What Robinson Russell found in his lobster trap in November shocked him.
When asked where he lived, Russell told The Dodo, “I reside on a little island off the coast of New Brunswick, Canada called Grand Manan.” “In nearly two decades of fishing, this is the first fish of this color I’ve seen.”
Luckily the lobster stood out from the crowd thanks to his beautiful, nearly transparent shell that glowed with vibrant blue and purple colors.
Even though Lucky can pass for white, he is not an albino. The “cotton candy” moniker was given to him because of his vibrant rainbow coloration.
Russell thought he’d never see another capture like it since, according to the University of Maine’s Lobster Institute, a lobster-like Lucky is one in a hundred million.
Cynthia Callahan, manager of the Huntsman Marine Science Center, claims that the lobster’s shell turns a characteristic brownish green because different pigments are expressed. Lucky’s unusual coloring is from a genetic mutation that allows some of the shell’s red, blue, or yellow pigments to become transparent. Russell has witnessed lobsters of varying hues, including orange, blue, and yellow, all coming from the same ocean.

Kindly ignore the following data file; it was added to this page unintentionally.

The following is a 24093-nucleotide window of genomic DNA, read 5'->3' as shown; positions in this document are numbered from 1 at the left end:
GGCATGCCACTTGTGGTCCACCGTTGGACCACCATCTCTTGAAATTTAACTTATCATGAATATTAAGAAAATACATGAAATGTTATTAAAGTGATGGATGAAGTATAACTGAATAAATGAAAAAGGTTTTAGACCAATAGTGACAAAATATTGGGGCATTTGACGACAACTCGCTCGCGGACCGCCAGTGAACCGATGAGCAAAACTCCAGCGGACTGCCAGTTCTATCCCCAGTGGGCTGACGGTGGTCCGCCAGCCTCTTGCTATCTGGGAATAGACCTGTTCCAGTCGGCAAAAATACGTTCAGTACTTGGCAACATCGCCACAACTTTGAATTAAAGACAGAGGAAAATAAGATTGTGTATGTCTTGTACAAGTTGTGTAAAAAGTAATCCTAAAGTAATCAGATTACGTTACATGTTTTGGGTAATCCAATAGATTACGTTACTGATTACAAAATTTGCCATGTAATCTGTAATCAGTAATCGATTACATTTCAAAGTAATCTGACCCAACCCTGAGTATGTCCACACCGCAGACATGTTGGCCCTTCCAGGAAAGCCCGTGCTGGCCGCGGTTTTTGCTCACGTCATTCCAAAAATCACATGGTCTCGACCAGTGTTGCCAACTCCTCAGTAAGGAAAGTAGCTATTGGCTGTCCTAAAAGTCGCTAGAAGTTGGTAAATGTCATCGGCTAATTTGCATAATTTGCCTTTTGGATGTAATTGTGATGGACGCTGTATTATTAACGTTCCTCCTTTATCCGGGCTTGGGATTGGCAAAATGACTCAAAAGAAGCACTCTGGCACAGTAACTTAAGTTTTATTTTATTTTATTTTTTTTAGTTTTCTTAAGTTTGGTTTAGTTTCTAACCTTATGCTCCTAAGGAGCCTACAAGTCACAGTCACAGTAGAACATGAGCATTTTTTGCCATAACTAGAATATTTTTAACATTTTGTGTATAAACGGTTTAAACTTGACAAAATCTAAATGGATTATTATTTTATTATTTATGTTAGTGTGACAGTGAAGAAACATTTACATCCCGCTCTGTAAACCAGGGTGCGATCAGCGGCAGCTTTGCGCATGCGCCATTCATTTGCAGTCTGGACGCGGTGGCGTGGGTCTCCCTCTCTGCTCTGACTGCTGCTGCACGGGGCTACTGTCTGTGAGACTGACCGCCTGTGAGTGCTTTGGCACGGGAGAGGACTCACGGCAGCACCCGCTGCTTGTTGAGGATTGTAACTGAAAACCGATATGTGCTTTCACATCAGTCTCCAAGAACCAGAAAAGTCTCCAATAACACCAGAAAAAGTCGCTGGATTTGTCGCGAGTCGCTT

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However, being lucky was the rarest of all traits.
Russell knew that Lucky was special and he couldn’t stand the idea of someone eating such an interesting creature.
“We called it Lucky on the way in,” Russell said, “and I shared a couple of photographs of it on Instagram.” I just couldn’t bring myself to sell it, so I gave it to the Huntsman Marine Aquarium in St. Andrews, where I hope it will live out its days in peace.
We certainly hope that Russell’s generosity will provide this lobster a future in the wild.